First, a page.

Sachin Tendulkar picks his T20 World Cup 2022 semi-finalists
The T20 World Cup 2022 has had a fascinating start, with Namibia comprehensively defeating the 2014 champions Sri Lanka in the opener in Geelong on Sunday, October 16, and Scotland outplaying the two-time winners West Indies in Hobart the following day. The two results set it up nicely in the opening round of the competition, with two teams from each group set to progress to the Super 12s stage.
Sachin Tendulkar, one of game’s greats acknowledged the two teams’ brilliance, and remarked that the gap between the top teams is bridged in the shortest format.
“See, the gap is bridged only in shorter formats,” Tendulkar told Sportstar. “The moment you get into longer formats… I was watching Namibia and the Netherlands yesterday, and they played good cricket. In the shorter format, associate teams stand a reasonable chance to surprise the opposition because there’s not much time for recovery. In Test cricket, you need a different set of skills to be able to last five days, be competitive and at the top of the game. It requires different skill sets, without any doubt.
“Here, because the format is short, the gap is bridged, which leads to more chances of upsets. If you drop down to T10, it might become even more, so shorter the format, the gap is lesser. That’s what I feel.”
As for his predictions for the four semi-finalists, Tendulkar backed India, the inaugural champions to lift the title, while also naming the hosts Australia and arch-rivals Pakistan among his picks.
“Champion… I would want India to be the champion but my top four would be India, Pakistan, Australia and England,” Tendulkar said. “New Zealand is a dark horse, so is South Africa because they know the conditions and in South Africa, you get to encounter these conditions in September-October. Pitches are more or less the same, that’s why I am saying the same. But the top four would be these, the other two are dark horses who may sneak in from the back door.”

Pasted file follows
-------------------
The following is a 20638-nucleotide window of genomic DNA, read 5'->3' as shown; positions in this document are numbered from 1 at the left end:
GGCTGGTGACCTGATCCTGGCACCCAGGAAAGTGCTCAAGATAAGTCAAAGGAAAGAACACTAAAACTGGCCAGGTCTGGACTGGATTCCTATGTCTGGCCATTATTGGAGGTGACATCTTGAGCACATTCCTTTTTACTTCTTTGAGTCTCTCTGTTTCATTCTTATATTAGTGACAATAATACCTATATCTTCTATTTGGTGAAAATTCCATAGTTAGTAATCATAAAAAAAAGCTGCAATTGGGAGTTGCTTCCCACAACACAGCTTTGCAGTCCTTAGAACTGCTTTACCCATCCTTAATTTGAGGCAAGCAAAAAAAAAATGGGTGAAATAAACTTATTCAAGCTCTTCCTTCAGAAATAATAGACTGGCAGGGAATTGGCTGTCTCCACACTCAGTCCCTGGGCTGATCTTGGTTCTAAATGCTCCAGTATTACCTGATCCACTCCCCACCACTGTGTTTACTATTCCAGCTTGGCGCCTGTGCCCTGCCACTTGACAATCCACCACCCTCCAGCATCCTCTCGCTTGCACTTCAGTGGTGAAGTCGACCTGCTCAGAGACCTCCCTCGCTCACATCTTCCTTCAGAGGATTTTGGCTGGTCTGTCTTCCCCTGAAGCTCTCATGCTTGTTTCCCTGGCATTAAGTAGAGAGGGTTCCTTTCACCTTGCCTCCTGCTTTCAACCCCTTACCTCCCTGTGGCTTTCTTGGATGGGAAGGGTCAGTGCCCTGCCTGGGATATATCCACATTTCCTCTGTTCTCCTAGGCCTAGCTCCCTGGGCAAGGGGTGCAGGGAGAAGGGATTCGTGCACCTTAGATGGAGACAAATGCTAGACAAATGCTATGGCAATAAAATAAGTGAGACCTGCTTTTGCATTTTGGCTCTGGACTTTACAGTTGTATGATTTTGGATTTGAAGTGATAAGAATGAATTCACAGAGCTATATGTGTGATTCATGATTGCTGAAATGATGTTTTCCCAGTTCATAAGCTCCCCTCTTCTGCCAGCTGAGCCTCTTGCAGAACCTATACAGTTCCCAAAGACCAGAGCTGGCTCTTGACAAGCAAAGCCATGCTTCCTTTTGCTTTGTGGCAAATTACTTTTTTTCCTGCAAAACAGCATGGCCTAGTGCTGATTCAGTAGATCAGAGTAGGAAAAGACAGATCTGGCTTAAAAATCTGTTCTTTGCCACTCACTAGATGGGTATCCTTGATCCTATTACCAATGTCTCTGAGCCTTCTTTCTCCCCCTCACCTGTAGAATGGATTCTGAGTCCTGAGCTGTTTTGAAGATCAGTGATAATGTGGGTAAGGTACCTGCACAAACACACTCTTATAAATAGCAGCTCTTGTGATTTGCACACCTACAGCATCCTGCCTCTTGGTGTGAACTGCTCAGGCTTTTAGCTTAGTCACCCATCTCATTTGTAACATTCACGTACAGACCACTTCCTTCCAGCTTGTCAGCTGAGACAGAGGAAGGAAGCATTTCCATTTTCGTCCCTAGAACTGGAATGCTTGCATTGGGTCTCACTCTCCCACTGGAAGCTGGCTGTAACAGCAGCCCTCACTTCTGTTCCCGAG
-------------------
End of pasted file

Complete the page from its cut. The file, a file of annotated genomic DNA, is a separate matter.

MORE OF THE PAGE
Tendulkar also offered his take on running out the batter for backing up at the non-striker’s end, after Deepti Sharma’s run-out of Charlotte Dean at Lord’s last month sparked several debates.
“She was playing to what the laws of the game are,” Tendulkar said.
“It’s a rule now. If a player is short of the crease or doesn’t make the crease, then the batter is given out, right? Just like he misses a ball that’s heading toward stumps and in line of the stumps, he is given out lbw. So the ICC has introduced the rule that if you are out of the crease (before the ball is bowled), then you are run out.
“Spirit of cricket… whatever you are playing within the rules of the game, that is spirit of cricket.”